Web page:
before and approved by both Houses of Parliament.”

 

Member’s explanatory statement

 

This new Clause requires the Secretary of State to bring forward measures along the lines set out

 

in EU Directive 2011/36/EU on preventing trafficking in human beings.

 

Mark Durkan

 

Clause  13,  page  10,  line  11,  at end add “and all territorial waters of the United

 

Kingdom including its dependencies and territories.”

 

Mark Durkan

 

Clause  13,  page  11,  line  3,  at end add—

 

‘(10)    

The Secretary of State shall, by way of Regulations—

 

(a)    

establish means to ensure that trends in maritime trafficking and forced

 

labour in UK and international waters are identified and tracked;


 
 

Notices of Amendments:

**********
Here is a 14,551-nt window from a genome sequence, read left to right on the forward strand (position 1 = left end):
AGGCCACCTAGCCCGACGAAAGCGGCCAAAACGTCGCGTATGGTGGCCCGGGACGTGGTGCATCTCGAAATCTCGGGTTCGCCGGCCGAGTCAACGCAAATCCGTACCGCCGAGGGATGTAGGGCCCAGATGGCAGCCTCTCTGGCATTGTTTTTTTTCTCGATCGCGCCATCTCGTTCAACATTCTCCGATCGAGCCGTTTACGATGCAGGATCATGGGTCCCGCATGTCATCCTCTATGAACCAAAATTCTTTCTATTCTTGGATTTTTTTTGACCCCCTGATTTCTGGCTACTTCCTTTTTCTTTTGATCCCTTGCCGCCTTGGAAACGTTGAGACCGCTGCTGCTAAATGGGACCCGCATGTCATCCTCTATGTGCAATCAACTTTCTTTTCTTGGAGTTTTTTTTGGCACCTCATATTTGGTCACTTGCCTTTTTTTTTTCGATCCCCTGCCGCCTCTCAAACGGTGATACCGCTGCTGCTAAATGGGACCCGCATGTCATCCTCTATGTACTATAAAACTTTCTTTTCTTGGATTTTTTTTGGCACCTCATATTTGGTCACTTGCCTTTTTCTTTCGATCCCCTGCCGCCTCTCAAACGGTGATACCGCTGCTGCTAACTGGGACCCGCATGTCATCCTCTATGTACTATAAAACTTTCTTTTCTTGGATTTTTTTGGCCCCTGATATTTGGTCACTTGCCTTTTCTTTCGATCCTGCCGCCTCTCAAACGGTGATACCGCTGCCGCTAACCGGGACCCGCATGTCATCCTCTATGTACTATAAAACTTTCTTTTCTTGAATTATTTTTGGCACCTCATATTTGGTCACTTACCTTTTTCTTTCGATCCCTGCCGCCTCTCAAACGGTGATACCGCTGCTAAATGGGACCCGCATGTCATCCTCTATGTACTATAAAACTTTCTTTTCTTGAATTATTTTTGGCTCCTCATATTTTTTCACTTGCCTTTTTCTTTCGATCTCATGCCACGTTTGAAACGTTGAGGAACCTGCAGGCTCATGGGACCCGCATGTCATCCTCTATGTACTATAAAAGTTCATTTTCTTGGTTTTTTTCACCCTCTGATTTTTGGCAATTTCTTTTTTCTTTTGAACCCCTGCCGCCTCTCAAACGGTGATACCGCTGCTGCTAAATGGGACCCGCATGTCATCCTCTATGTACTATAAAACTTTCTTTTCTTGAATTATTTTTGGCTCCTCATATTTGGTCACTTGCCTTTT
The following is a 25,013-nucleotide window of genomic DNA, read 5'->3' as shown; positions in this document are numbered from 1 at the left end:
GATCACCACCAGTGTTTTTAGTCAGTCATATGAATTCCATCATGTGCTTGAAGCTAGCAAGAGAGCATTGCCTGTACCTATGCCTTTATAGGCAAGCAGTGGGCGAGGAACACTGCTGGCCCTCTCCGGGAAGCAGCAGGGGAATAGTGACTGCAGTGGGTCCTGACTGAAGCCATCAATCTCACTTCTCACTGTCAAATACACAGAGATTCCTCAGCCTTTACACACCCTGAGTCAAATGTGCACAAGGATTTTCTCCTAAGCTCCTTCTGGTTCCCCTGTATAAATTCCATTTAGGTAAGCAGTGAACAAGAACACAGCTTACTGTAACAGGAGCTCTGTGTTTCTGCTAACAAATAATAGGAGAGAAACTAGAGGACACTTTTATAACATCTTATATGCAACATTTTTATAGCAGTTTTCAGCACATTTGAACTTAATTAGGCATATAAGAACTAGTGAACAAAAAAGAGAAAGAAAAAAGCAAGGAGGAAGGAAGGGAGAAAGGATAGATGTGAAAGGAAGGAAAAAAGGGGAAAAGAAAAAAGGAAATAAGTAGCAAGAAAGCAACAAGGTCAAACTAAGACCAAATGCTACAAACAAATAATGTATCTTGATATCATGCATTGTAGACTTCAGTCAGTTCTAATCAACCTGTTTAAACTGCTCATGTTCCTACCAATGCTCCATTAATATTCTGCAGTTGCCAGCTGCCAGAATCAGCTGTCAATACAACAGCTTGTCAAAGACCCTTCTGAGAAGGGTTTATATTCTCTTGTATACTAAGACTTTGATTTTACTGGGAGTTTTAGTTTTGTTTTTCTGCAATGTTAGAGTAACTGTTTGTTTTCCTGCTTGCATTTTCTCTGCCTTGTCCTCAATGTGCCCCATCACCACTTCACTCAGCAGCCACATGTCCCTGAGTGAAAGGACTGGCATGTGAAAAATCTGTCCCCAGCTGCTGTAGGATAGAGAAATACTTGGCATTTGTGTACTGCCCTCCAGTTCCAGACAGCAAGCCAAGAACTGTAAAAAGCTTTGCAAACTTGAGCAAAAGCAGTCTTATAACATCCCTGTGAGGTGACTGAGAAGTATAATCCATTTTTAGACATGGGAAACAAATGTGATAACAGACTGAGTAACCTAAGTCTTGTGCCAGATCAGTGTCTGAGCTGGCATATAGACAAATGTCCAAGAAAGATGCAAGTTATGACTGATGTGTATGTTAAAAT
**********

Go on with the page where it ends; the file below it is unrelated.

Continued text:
674

 

, continued

 
 

(b)    

establish means to ensure that intelligence and information on maritime

 

trafficking and forced labour are communicated to the enforcement

 

officers set out in this provision;

 

(c)    

establish means to ensure that co-ordination and intelligence sharing in

 

relation to maritime trafficking and forced labour occurs between

 

agencies responsible for the enforcement officers as set out in this

 

provision;

 

(d)    

establish means to ensure that enforcement officers set out in this

 

provision are aware of their responsibilities to potential and actual

 

victims of trafficking and forced labour;

 

(e)    

receive bi-annual reports from the agencies responsible for the

 

enforcement officers in relation to their attempts to identify and disrupt

 

maritime trafficking and forced labour, and to assist the victims.”

 

Mark Durkan

 

Stephen Barclay

 

Clause  1,  page  2,  line  3,  at end add—

 

“(5)    

The consent or apparent consent of a person to the acts referred to in subsections